THE WORK of Jonathan Ames is among the ultimate guilty pleasures. His subject matter often veers deep into the underground—deviancy, alcoholism and perversion—yet the vigour and audacity of his writing elevates him close to high literature. Through three novels and three collections of newspaper columns, Ames has laid bare a soul full of contradictions: he is tortured, fallible and instinctively depraved, but also urbane and achingly affectionate.
His writing is no mere titillation. As a journalist Ames is a thorough, empathetic and keen-sighted observer who has grown into a diligent chronicler both of 21st century urban life and even, grandly, the human condition. He is also unflinchingly funny, prompting tears of embarrassment, recognition, fear, shock and shame—and with obvious mainstream appeal. A film of his novel The Extra Man is currently in production, and Jason Schwartzman will play Ames in an HBO series beginning this month based on a short story, Bored To Death, that appears in his latest collection.
The title of that book, The Double Life Is Twice As Good, hints at the scope of Ames’s talents, and his ability to inhabit numerous skins. The book represents a house-clearance of sorts, bringing together uncollected fiction with diary extracts, celebrity profiles and various magazine articles, as well as a section entitled “Personal Essays”, comprising Ames’s off-assignment work.
While he often appears to be off the leash, all his tales are underpinned by a rare honesty and a conscientious dedication to uncovering whatever truth lurks within. Whether he is quaffing absinthe with Marilyn Manson, spooning cocaine-addled amputees in five-star hotels, or talking to homeless denizens of lower Manhattan, Ames is invariably professional and involved.
The high points of The Double Life Is Twice As Good—and there are many—show an artist attempting to balance his own unease and paranoia with a journalist’s desire both to learn and to educate. Epiphany does not come easily, but Ames does not expect it to; understanding demands stamina, research and the daring to ask the difficult question either of himself or his subjects.
In one memorable passage, after watching Andre Agassi ruthlessly demolish a young rookie in the first round of the US Open, Ames stands among a room of grizzled, salty tennis hacks and asks Agassi: “Do you ever feel bad defeating your opponents?” This is seemingly too facile to be a sport journalist’s question, but Agassi’s answer, full of contemplation and respect, says more about the mentality of a champion than hundreds of platitudes found on the back pages, and serves only to enhance the reputation of the inquisitor.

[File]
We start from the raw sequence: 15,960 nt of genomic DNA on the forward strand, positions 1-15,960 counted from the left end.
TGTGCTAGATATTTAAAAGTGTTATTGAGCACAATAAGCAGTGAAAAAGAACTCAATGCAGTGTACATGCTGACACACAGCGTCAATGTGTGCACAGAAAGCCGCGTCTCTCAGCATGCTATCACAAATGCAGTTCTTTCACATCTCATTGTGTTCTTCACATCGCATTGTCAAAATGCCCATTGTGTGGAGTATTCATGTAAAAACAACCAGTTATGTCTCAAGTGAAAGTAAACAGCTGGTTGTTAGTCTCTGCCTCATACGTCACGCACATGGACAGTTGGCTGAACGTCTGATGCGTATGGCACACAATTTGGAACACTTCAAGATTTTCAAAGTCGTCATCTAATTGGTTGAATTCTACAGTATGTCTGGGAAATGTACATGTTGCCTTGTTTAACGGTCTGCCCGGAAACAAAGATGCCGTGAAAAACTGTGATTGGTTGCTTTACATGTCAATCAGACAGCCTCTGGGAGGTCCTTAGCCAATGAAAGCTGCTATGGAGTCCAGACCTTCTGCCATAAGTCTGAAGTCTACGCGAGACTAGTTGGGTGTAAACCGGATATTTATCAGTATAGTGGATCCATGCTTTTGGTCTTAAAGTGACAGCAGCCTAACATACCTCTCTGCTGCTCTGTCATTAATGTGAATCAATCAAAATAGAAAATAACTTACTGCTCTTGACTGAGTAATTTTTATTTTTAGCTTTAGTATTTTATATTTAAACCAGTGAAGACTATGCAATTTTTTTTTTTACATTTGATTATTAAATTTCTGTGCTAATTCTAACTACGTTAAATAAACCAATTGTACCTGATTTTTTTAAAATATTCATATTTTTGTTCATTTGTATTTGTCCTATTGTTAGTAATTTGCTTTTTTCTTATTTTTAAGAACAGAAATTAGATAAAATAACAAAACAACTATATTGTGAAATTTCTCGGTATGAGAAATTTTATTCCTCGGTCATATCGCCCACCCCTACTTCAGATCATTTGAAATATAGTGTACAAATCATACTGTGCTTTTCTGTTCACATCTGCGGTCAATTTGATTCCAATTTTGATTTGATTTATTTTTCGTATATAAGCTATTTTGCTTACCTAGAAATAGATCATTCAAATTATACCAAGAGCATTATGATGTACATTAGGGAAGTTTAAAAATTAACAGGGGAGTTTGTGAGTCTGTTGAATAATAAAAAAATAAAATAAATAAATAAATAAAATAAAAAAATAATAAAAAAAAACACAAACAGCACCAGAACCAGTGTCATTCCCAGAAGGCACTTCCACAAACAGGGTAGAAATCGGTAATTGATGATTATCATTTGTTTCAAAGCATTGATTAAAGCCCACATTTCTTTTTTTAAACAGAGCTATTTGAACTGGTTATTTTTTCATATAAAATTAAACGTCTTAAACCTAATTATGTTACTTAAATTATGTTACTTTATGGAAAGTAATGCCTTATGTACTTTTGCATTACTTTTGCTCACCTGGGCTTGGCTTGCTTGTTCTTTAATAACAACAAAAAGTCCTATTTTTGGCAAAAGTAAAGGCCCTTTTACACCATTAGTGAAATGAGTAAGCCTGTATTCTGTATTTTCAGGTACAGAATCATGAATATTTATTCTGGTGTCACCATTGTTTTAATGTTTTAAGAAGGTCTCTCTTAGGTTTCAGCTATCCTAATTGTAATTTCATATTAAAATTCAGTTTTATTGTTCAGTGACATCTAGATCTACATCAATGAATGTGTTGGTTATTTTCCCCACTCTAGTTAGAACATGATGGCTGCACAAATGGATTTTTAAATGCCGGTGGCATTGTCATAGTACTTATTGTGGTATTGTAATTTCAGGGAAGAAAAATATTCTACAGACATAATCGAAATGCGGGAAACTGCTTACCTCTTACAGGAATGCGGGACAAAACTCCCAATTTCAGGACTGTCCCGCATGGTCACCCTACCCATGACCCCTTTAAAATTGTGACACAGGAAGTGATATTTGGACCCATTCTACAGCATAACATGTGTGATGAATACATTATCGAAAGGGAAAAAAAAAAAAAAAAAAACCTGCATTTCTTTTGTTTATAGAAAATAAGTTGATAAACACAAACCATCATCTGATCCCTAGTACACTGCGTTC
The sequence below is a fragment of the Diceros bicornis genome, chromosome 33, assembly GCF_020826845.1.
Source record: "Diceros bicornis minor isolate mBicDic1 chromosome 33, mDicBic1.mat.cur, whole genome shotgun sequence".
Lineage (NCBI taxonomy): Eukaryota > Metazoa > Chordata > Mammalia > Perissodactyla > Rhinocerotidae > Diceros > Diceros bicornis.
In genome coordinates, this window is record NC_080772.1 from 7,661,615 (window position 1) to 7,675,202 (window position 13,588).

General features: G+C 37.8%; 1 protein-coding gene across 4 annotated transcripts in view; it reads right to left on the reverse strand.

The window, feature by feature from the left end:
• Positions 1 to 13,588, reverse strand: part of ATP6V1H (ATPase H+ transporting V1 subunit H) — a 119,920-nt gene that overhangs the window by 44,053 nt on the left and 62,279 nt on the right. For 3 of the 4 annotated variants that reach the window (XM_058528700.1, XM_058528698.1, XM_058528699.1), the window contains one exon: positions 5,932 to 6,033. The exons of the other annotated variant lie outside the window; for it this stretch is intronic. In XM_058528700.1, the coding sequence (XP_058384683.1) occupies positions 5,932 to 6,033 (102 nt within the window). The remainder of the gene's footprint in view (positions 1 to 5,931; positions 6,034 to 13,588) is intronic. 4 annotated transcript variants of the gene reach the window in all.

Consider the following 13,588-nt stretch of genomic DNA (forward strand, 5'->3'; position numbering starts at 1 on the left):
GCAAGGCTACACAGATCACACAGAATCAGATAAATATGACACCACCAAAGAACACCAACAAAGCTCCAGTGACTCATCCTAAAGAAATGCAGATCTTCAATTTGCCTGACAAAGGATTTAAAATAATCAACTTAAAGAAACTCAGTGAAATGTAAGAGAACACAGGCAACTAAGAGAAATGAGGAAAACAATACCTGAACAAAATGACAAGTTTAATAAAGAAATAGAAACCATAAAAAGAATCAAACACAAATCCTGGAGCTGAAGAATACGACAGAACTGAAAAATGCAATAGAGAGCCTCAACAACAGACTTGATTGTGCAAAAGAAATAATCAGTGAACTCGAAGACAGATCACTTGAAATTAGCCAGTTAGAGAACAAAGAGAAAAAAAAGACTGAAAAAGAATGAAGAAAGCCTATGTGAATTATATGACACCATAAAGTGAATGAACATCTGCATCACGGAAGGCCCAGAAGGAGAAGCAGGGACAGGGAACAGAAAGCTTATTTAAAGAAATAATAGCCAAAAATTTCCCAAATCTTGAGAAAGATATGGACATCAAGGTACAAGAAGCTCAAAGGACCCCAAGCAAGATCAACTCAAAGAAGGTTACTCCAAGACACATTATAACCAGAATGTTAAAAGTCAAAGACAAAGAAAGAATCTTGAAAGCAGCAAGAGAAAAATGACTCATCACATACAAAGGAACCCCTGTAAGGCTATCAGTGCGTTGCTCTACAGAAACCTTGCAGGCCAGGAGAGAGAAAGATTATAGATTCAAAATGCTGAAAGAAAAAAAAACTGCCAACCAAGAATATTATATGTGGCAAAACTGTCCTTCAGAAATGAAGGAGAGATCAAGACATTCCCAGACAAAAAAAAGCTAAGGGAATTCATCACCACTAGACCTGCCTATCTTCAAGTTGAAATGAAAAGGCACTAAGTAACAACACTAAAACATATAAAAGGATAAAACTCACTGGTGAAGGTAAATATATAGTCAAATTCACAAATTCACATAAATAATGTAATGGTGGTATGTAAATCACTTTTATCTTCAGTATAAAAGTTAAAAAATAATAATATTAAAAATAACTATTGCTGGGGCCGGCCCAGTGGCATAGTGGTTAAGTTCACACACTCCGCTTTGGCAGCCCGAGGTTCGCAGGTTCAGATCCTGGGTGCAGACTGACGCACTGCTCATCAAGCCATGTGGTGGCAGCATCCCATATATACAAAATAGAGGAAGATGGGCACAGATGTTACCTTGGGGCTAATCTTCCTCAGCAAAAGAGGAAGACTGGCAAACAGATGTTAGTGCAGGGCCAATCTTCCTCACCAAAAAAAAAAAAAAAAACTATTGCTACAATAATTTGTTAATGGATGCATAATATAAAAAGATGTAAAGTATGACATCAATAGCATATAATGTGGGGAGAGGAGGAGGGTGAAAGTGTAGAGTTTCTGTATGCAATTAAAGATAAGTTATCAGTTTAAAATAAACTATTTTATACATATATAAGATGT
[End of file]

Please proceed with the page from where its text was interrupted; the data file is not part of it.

Ames is invariably present in his own narratives, but a dry self-deprecation ensures his insecurities never become tired through numerous iterations, and he remains humbled and fascinated by others. It is frequently the reader’s privilege to join him in his wide-eyed wonderment of the world around, and to find comfort in his modest discoveries.
“It occurs to me that I’m inwardly apocalyptic and these people are outwardly apocalyptic,” he writes after Spin magazine mischievously dumped him, and his ubiquitous seersucker jacket, amid the ashen faces and aggressive eyeliner of Gothicfest 2005. “I may dress like a somewhat libidinous college professor, but in my heart of hearts, I’m in a state of dark despair about the world. But are these people embracing the apocalypse while I’m nervously awaiting it? I may not look the part, but in my own way, I belong here.”
This book includes a wide cast of characters—Lenny Kravitz, Manson, burlesque artists, prostitutes and Ames’s numerous alter-egos, among others—and it’s important to note that Ames frequently writes about graphic sexual practices and encounters: the easily offended and/or squeamish should stay away. But you should also be advised that he is a fine writer, who may soon find himself swallowed by the mainstream.
One hopes that the contrary is true, that overdue widespread recognition will offer the confidence and freedom to explore his talents to the full. So far, every facet of Ames’s work and persona is incorrigibly fascinating: as hero or coward; struggling writer or literary heavyweight; committed father or deranged explorer; high-brow journalist or perverted decadent. The double lives are very, very good indeed.